Sunday, 9 August 2009

Portrait of Andy

Portrait of Andy - 1992

Last week, i started adding some of my old college photos to my Facebook page. I took loads of photographs of friends/classmates including the one above of Andy, a Geordie who was my housemate, a good friend and a great jazz photographer. I used the camera as a sort of visual notebook. In many respects, photographing my college years was like a big ongoing photography project, running alongside the normal college work. To say I'm glad i did it is an understatement, although i had no idea at the time what i would use them for. The internet and websites like Facebook have provided that answer. These photographs now have a home.

As I've been going through these photographs, I've had mixed emotions. They've made me laugh, but I've also felt sad. As my friend Matt said ' If i could go back, it would be back to those days'. Sadly we can't return and all we have are these photographs to remind us. It's a bittersweet feeling. Another question that remains unanswered is do photographs actually help keep memories of events and people fresh? I don't know if they do, although maybe it depends on the person, place or event. I can't help but think of a girl i knew (and loved) whenever i smell a certain specific perfume on someone in the street, so it's not just the visual that can take us back.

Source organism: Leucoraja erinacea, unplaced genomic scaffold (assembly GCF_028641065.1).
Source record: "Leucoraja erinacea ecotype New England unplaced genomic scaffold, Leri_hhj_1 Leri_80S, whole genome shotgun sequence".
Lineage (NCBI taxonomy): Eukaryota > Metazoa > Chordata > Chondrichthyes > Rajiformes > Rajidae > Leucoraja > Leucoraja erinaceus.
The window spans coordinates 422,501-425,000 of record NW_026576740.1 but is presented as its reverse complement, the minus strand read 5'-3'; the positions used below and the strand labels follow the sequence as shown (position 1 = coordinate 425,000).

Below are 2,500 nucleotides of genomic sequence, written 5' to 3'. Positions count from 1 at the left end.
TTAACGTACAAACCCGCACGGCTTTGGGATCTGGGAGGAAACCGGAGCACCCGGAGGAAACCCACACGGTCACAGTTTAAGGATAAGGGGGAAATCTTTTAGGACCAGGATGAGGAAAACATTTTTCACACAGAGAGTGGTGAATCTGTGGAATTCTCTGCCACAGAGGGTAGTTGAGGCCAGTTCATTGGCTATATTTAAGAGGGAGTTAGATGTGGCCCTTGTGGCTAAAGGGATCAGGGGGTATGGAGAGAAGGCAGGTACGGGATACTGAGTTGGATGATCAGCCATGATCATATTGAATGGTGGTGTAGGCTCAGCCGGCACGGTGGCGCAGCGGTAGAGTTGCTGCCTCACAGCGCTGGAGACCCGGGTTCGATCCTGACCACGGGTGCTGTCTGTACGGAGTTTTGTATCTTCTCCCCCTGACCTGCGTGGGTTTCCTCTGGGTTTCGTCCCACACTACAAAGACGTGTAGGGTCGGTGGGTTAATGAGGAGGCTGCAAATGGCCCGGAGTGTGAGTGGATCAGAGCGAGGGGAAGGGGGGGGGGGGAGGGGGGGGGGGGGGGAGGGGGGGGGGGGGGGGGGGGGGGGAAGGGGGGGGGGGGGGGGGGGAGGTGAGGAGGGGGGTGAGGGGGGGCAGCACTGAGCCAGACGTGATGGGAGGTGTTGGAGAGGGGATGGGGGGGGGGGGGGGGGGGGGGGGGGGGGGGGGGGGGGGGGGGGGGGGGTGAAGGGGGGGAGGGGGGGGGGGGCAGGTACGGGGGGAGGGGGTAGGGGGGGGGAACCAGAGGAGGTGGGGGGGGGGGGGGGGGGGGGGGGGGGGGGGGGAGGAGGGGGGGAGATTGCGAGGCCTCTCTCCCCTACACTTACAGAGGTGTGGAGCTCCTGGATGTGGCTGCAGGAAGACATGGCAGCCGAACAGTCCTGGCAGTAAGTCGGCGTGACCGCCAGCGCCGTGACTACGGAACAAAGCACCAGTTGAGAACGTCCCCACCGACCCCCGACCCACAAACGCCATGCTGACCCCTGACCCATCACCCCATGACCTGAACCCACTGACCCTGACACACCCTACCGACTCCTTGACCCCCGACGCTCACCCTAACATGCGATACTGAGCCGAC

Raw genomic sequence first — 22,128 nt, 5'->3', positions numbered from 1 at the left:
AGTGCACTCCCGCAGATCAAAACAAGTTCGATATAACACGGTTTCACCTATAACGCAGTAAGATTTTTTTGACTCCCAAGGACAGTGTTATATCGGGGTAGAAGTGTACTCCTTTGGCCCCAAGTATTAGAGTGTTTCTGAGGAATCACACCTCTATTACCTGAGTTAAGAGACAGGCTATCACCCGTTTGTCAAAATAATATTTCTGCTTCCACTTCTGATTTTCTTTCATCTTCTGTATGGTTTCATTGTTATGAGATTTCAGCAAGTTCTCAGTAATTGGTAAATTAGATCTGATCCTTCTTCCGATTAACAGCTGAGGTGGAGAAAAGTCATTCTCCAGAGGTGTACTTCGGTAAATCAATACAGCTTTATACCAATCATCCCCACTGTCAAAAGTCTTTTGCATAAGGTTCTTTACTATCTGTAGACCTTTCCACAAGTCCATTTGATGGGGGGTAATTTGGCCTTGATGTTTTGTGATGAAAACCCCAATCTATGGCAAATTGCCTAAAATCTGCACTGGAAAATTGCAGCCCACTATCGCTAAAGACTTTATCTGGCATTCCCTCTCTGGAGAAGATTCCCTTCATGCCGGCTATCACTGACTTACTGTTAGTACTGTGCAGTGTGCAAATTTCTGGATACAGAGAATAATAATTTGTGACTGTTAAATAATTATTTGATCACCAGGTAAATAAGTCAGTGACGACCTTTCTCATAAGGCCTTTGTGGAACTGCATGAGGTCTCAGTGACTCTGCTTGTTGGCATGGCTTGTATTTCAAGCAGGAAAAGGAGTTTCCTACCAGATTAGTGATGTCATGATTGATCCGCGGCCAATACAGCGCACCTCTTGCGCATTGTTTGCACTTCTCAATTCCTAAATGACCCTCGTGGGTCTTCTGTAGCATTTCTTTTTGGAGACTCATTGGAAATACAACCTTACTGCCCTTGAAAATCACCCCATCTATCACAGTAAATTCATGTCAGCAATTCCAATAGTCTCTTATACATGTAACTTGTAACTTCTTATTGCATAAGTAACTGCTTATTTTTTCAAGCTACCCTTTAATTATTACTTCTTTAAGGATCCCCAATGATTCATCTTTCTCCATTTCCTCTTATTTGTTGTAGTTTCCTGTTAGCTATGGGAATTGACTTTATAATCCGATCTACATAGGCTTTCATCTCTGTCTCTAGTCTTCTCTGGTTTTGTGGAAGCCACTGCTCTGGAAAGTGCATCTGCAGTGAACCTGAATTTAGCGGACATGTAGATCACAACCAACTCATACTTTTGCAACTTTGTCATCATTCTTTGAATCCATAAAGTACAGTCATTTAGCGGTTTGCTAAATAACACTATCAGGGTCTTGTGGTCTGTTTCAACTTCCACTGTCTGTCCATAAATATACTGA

I'm going to continue to put my collection of college images up on Facebook. They were taken with no real purpose in mind, but now they have a function. A role. Besides, it is better to have the photographs on show, making people laugh or smile, than to have them hidden away in a draw somewhere. Photography and emotional attachment have always gone together. They are often strongly bound together in the form of a family album or a portrait of a friend, so take as many pictures as you can, because once that moment in time has gone... it's gone for good.

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